No, Hens and Chickens Fern isn’t toxic for our cats. There are no known harmful elements in the Hen and Chickens Fern. It is regarded as a secure plant to grow around animals.
In fact, pet owners looking for healthy, non-toxic plant growing options are frequently advised to grow hens and chickens indoors.
Can Cats Eat Hen and Chickens Fern?
Eating a reasonable amount of this plant will not cause serious harm to your kitty. A curious cat may find this tropical fern extremely alluring. Even though chicken and hens fern is safe for cats to consume, any plant may create an allergic reaction in some animals or represent a choking risk.
Large amounts of plant stuff can perhaps irritate your cat’s stomach if he eats it. So if your cats decide the fern is tasty, you should try to keep them away from it.
What is Hen and Chickens Fern?
Hen and Chickens Fern (Asplenium bulbiferum) is also called Mother Fern, Mother Spleenwort, New Zealand Common Spleenwort, and Pikopiko. The majority of New Zealand’s bush areas are home to this tropical fern, which is uniquely native to that country.
It is offered for sale commercially in other locations as an indoor house plant grown in containers. It is a member of the Spleenwort fern family, so named because it was once thought that these plants had therapeutic benefits for the spleen.
This fern is distinguished by airy, beautifully cut fronds that grow from a single crown. Tall fronds that reach a height of 4 ft. gently arch. Spleenworts don’t produce any flowers or fruit; instead, they reproduce predominantly through spores that are found in sores on the undersides of their fronds.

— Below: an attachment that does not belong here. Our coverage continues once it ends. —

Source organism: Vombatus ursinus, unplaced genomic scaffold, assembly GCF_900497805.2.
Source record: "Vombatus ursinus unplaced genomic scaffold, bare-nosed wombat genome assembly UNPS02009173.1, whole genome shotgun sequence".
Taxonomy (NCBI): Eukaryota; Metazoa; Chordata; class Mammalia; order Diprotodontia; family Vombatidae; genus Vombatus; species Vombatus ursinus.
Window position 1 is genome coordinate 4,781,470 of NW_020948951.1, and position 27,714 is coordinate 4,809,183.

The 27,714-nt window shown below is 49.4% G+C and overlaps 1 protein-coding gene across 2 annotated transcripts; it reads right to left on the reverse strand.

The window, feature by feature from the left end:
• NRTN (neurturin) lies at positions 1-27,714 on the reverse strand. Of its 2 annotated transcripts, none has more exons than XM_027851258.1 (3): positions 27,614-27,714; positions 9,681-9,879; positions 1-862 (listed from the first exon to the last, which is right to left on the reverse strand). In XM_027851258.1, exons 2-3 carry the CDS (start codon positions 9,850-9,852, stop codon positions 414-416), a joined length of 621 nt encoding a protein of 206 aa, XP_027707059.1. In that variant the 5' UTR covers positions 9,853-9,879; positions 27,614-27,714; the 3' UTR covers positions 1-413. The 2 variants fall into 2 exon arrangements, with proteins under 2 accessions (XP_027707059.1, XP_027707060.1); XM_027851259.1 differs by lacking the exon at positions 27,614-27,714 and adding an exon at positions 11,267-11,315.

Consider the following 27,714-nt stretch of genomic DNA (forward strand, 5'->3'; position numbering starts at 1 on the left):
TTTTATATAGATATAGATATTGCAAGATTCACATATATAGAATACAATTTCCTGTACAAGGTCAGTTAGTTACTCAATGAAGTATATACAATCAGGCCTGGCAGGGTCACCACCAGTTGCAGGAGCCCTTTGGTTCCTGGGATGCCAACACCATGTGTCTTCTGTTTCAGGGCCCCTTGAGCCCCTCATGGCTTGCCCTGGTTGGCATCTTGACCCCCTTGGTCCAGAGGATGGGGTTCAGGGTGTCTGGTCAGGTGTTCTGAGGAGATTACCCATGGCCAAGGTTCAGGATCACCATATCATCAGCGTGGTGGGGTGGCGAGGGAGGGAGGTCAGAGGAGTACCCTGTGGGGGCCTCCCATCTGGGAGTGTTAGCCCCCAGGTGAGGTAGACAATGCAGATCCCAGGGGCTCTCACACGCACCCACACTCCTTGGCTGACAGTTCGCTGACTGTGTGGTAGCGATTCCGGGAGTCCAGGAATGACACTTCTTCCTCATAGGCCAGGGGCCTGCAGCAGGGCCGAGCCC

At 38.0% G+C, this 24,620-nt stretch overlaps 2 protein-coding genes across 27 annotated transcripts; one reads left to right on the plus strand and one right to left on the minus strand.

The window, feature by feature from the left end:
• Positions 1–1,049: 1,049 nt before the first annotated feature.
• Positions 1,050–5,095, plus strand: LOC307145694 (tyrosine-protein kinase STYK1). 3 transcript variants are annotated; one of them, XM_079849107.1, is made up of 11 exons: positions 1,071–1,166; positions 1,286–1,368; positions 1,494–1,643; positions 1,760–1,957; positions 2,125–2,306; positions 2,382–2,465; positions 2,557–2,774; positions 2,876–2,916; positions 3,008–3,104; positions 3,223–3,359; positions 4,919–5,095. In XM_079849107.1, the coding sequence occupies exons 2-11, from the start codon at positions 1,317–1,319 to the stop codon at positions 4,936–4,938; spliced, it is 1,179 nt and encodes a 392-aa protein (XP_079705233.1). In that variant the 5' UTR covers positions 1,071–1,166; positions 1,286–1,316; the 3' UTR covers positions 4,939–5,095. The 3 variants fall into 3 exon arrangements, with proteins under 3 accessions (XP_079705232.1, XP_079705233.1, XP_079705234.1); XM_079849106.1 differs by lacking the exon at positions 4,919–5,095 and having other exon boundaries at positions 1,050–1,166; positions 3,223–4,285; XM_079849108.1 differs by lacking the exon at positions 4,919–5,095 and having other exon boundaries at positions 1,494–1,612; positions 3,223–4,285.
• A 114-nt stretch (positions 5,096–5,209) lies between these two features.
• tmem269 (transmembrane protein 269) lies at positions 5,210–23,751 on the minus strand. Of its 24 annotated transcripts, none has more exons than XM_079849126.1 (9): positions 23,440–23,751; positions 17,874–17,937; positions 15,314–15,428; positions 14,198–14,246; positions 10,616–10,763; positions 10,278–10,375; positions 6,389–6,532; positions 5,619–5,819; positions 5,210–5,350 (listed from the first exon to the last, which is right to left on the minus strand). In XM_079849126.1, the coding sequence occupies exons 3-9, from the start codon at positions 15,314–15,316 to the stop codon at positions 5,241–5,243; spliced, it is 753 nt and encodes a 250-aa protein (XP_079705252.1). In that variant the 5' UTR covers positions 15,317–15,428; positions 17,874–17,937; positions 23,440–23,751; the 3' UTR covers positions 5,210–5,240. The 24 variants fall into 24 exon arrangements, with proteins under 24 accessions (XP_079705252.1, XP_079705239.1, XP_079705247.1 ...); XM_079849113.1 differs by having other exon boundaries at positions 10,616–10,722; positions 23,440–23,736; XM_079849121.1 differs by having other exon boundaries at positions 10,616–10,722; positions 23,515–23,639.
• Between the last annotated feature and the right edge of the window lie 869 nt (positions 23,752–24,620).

Maoris use the native plant, which is edible and native, as a food source by gathering the young fronds, which may be consumed raw or cooked like a vegetable. It looks beautiful in hanging baskets, mass plantings, containers, and display settings in woodland or gloomy gardens. It can be cultivated inside in a light area, away from the sun, with regular watering to keep it evenly wet.
Keeping Cats Away From Hen and Chickens Fern
For many cat owners, preventing cats from getting into plants is a full-time effort. You might want to place your plants out of reach if you have a cat that is exceptionally skilled at jumping.
Both a high cupboard or the top of a bookcase are acceptable places to put it. Simply be cautious not to place the plant too close to the edge because you don’t want it to fall and break.
Try distracting your cat with some cat toys if you’re having trouble keeping it away from the plants. There are several toys available, including as scratching posts, simple balls, wand toys, and puzzle toys.
Plants to Avoid For Your Cats
If you are a cat owner and unsure if the plants growing in your yard are harmful to your cats, check out this list of toxic plants for cats. You can also check our list of non-toxic plants for cats.